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Injuries abound before South Dakota game

Three Drake defenders wrap up Cardinals quarterback Nick West in the Sept. 5 home opener. PHOTO BY YING CHYI GOOI | PHOTO EDITOR

Drake defenders wrap up Cardinals quarterback Nick West in the Sept. 5 home opener. PHOTO BY YING CHYI GOOI | PHOTO EDITOR

By Austin Cannon

Injuries are a guaranteed byproduct of college football. The unlucky teams will lose several starters by the season’s end, sometimes in the same position group.

Drake is one such team, losing two starters on the offensive line — left guard Aaron Melton and right guard Al Hern — for the season in the first two games. What matters now is how the Bulldogs adjust.

For head coach Rick Fox and his staff, the next-man-up mentality begins at the first team meting of the season.

“When we’re in individual groups, we’re going to coach every guy as if he is an All-American,” Fox said. “There’s guys in this room who are going to step up and play that right now you don’t even think are going to step up and play this year.”

Melton went down on the offense’s first play against William Jewell. His right foot is in a cast. Hern injured his left knee in the fourth quarter of Saturday’s loss to North Dakota.

Rocco Stefanini stepped in for Melton against Jewell and started against North Dakota.

“When it comes down to it, everybody’s got to be ready to play, so the biggest difference is actually playing,” Stefanini said. “Actually getting that game feel.”

Besides additional reps during practice, having a starting spot is not much different.

“Everybody runs the same offense,” Stefanini said. “It’s just a matter of who’s in there.”

Mason Massei will be the new starter at right guard. Massei saw action in four games of his first two seasons while Stefanini was redshirted in 2013 and did not get into a game in 2014.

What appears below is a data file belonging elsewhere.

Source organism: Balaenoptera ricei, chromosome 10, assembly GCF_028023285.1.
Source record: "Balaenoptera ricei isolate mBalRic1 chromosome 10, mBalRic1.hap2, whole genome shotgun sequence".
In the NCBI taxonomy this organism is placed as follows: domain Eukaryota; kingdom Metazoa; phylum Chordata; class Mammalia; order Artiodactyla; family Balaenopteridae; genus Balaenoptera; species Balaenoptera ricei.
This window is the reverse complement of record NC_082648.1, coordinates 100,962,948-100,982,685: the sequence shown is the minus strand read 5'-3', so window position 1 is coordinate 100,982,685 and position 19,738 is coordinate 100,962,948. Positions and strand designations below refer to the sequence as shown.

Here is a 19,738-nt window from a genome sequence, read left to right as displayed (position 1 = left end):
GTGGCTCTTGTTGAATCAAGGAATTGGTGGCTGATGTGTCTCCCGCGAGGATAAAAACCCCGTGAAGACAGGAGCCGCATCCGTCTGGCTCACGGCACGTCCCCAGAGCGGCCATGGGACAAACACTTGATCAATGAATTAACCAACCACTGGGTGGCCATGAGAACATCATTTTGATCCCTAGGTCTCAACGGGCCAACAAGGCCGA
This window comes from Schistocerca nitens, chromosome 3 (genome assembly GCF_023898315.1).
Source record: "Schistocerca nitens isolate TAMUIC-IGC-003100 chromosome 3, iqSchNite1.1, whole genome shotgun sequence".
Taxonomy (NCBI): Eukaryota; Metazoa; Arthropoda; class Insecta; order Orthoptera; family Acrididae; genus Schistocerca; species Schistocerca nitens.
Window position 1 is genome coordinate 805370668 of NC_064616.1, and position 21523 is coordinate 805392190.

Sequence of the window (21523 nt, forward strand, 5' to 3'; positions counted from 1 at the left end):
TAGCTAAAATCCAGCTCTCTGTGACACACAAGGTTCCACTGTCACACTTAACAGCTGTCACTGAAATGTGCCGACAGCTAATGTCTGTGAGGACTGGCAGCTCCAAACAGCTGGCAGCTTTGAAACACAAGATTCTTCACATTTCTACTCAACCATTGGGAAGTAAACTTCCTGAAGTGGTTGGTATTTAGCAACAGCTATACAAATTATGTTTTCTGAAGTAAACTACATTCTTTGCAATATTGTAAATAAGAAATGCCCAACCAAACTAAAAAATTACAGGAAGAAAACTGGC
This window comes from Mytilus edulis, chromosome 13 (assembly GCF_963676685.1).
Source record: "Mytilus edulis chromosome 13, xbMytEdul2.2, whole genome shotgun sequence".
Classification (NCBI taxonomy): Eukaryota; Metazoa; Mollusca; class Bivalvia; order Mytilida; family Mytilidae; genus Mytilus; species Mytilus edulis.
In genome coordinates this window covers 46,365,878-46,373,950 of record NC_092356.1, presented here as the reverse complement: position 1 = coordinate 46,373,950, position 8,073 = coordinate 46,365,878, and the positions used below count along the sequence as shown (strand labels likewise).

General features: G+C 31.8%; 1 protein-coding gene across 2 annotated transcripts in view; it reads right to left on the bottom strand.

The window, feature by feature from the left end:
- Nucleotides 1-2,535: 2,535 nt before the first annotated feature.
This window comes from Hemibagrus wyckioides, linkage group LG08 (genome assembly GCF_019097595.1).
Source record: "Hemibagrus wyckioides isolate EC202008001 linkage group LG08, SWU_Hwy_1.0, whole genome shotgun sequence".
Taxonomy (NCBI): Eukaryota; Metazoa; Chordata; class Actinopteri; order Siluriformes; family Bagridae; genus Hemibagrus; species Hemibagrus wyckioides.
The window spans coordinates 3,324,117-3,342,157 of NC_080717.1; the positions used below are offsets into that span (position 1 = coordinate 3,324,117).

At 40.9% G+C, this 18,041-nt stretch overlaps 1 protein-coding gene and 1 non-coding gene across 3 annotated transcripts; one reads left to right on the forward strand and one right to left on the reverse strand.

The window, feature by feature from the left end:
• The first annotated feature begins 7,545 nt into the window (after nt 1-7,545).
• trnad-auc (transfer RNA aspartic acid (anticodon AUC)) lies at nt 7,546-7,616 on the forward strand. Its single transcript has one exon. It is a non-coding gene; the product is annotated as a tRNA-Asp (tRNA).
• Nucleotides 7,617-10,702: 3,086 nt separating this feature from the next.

“They’ve just got to relax and trust each other, and they’ll be all right,” Fox said.

The injury news doesn’t stop there. Left tackle Aaron Johnson was hurt in the second quarter against UND and is day-to-day for Saturday’s game at South Dakota. If he’s unable to play, Ryan Lemke or Colby Dunn will likely step in.

Receiver Michael Hudson, Drake’s 2014 leader in receiving yards, is also questionable with a left leg injury.

Injuries might also force the Bulldogs to fill one of the most overlooked positions on the field: long snapper. Melton was the starter, and his backup, Colton Rodgers, was banged-up this week. Before practice Thursday, a collection of players was practicing long snaps in case Rodgers can’t play. One player practicing was defensive end Michael Vankat.

“If I need to, I’ll be in there,” he said.

Regardless of who plays where, Drake plays a South Dakota on Saturday. The Coyotes won their first game of the season last weekend, beating UC Davis, 27-17.

USD’s most decorated member is its coach. Joe Glenn has won three national titles, one at Division I-AA Montana and two at D-II Northern Colorado. At Wyoming, he led the Cowboys to a bowl-game victory over UCLA.

“They’re a very, very well-coached team,” Fox said.

Running back Trevor Bouma rushed for a career-high 186 yards against UC Davis, marking the second week in a row the Bulldogs will face a running back coming off a big game.

North Dakota’s John Santiago ran for 148 yards against Wyoming in Week 1, but Drake held him to only 24 yards. Playing UND last weekend could be beneficial; there could be some similarities between the two Dakotas.

“They run a lot of the same personnel groupings,” Vankat said. “I think we’ll be well-prepared for that.”

The offense, meanwhile, will try to recover after struggling against UND. After a first drive that drove all the way to the UND 18, Drake went three-and-out five straight times.

“We believe we’re a talented offense, and we’ll be successful,” Fox said.

Saturday is Drake’s last opportunity to work out any kinks before the Pioneer Football League season begins next week. With what will likely be a tightly contested conference, tie-breaking nonconference wins are at a premium.

“We’re going to have to come in and execute,” Fox said. “If we don’t do that, they will take advantage of us.”


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